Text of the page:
Thursday, February 25, 2010

Thursday Chess Club

Raleigh wins the chess clock with his cookie dough sales.  Congratulations, Raleigh.  Thank you to all the members that worked hard to sell and raise money for the club.  Also, thank you all cookie dough purchasers.

Here is an end game scenerio that I wanted to work on with the kids for king pawn endings.
                    This should be a win                                                           This should be a draw
The Idea:
If you have the pawn:  try to get your king in front of the pawn and move to control the squares where you want to promote.  For example, pawn on d2 get your king in front and try to control e7 or c7 so you can advance the pawn.

If you don't have the pawn:  try to keep your king in front of the pawn, stay on the side of the pawn where the opposition king is, and try to prevent the opposition king from controlling key squares.  For example, pawn on d2 - try to prevent opposition king from getting in front of pawn, try to prevent opposition king from getting to e7 or c7.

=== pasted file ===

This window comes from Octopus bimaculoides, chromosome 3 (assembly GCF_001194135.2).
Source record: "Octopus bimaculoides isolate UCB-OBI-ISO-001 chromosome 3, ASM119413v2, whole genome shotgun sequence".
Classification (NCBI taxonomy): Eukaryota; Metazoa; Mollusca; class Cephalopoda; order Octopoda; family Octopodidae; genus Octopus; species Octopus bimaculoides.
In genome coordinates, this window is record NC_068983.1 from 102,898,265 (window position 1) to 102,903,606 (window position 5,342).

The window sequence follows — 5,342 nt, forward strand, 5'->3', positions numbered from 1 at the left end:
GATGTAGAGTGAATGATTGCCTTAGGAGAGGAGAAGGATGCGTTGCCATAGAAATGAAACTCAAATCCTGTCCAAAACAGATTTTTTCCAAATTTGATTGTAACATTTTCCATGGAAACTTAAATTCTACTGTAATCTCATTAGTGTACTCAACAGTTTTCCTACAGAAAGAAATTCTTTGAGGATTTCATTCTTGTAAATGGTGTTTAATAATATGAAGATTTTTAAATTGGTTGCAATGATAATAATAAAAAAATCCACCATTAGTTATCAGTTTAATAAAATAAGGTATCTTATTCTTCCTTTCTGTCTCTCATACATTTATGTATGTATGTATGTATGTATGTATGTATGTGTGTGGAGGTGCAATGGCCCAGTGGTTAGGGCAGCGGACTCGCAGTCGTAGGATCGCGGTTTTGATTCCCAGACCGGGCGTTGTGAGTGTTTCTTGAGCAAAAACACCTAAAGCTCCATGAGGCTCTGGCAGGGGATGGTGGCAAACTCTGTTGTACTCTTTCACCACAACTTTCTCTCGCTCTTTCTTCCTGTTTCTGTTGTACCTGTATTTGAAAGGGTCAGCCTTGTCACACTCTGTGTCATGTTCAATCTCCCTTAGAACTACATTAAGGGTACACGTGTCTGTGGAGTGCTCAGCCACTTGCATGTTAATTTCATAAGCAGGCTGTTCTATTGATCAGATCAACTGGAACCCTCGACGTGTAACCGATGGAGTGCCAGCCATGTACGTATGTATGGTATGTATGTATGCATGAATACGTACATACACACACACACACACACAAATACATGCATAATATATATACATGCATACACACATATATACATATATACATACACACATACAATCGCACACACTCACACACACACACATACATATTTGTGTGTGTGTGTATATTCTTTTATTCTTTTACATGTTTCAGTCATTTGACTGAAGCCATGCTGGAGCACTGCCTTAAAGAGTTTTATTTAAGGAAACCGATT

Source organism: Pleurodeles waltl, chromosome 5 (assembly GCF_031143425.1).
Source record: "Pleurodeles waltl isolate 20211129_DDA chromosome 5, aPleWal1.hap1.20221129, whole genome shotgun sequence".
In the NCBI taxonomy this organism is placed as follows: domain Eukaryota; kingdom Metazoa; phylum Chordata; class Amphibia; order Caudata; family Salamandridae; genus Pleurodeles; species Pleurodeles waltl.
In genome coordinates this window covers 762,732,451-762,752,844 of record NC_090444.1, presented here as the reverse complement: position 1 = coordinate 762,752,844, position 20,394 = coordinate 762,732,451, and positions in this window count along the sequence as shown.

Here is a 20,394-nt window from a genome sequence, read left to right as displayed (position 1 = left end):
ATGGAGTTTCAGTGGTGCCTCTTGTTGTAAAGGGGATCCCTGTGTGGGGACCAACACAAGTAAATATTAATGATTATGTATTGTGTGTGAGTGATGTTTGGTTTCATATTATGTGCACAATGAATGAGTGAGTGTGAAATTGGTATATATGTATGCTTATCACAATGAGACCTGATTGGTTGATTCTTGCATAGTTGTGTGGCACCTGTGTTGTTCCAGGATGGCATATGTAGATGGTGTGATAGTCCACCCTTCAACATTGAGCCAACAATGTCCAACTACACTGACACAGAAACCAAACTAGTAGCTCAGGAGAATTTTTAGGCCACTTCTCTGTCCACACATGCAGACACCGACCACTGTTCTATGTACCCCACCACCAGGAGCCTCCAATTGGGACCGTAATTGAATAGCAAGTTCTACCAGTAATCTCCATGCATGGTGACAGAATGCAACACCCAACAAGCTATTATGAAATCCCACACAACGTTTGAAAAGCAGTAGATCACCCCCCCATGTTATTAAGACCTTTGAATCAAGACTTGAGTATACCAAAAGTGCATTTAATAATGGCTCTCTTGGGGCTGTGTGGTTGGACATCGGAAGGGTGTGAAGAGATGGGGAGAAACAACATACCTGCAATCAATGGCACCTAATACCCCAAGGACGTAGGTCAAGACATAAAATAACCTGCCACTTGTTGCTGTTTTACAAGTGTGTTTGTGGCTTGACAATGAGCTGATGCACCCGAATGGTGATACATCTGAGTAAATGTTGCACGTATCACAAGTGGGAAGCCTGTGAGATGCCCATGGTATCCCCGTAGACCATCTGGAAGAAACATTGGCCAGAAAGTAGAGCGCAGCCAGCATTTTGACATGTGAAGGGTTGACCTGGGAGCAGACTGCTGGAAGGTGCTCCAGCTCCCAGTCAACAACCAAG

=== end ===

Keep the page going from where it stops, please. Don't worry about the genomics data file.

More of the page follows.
In the above diagram, if it is white to move, then it is a win with d7 allowing the king to win e7 and protect the pawn for promotion.  If it is black to move, then it is a draw with Ke8 (always keep the kings on the same side of the pawn). If the white king moves to e5 or d5, then the black king must move to d7 or d8.  To keep dancing around the pawn with the kings will also draw by three move repetition.  It is bad manners to do this in the hopes that your opponent will blunder the e7 or c7 square away.

Video link for more thorough explanation or go here for interactive practice.

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